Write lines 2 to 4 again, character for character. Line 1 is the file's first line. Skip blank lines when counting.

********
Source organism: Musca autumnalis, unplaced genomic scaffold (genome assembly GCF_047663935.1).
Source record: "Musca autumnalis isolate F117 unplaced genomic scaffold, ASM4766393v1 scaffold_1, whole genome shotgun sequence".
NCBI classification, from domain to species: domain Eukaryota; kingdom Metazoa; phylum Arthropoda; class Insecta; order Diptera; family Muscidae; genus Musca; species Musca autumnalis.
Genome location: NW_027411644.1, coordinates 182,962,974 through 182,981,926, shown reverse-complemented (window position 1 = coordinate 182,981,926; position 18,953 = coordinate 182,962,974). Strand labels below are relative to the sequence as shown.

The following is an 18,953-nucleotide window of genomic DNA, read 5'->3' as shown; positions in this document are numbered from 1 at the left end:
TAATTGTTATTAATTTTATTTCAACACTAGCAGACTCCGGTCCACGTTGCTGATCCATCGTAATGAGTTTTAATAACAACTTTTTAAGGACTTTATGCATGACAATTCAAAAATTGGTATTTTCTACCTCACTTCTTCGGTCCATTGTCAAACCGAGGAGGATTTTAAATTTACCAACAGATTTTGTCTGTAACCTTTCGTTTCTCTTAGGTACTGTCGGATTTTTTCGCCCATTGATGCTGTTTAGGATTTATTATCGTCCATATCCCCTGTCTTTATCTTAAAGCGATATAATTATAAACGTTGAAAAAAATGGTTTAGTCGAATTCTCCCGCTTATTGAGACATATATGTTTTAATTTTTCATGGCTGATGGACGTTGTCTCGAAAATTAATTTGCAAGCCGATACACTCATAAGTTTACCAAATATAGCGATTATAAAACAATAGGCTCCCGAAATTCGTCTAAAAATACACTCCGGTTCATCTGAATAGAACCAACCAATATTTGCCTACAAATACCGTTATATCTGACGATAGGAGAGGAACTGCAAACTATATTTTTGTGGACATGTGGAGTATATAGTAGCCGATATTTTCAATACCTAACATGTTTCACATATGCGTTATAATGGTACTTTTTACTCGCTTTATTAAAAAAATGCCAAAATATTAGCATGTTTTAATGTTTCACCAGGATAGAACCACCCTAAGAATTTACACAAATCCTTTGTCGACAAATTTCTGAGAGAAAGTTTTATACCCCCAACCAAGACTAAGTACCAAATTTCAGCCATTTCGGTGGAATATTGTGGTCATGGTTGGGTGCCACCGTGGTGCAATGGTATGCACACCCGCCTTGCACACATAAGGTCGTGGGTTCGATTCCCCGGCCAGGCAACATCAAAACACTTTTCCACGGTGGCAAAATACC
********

Source record: "Musca autumnalis isolate F117 unplaced genomic scaffold, ASM4766393v1 scaffold_1, whole genome shotgun sequence".
NCBI classification, from domain to species: domain Eukaryota; kingdom Metazoa; phylum Arthropoda; class Insecta; order Diptera; family Muscidae; genus Musca; species Musca autumnalis.
Genome location: NW_027411644.1, coordinates 182,962,974 through 182,981,926, shown reverse-complemented (window position 1 = coordinate 182,981,926; position 18,953 = coordinate 182,962,974). Strand labels below are relative to the sequence as shown.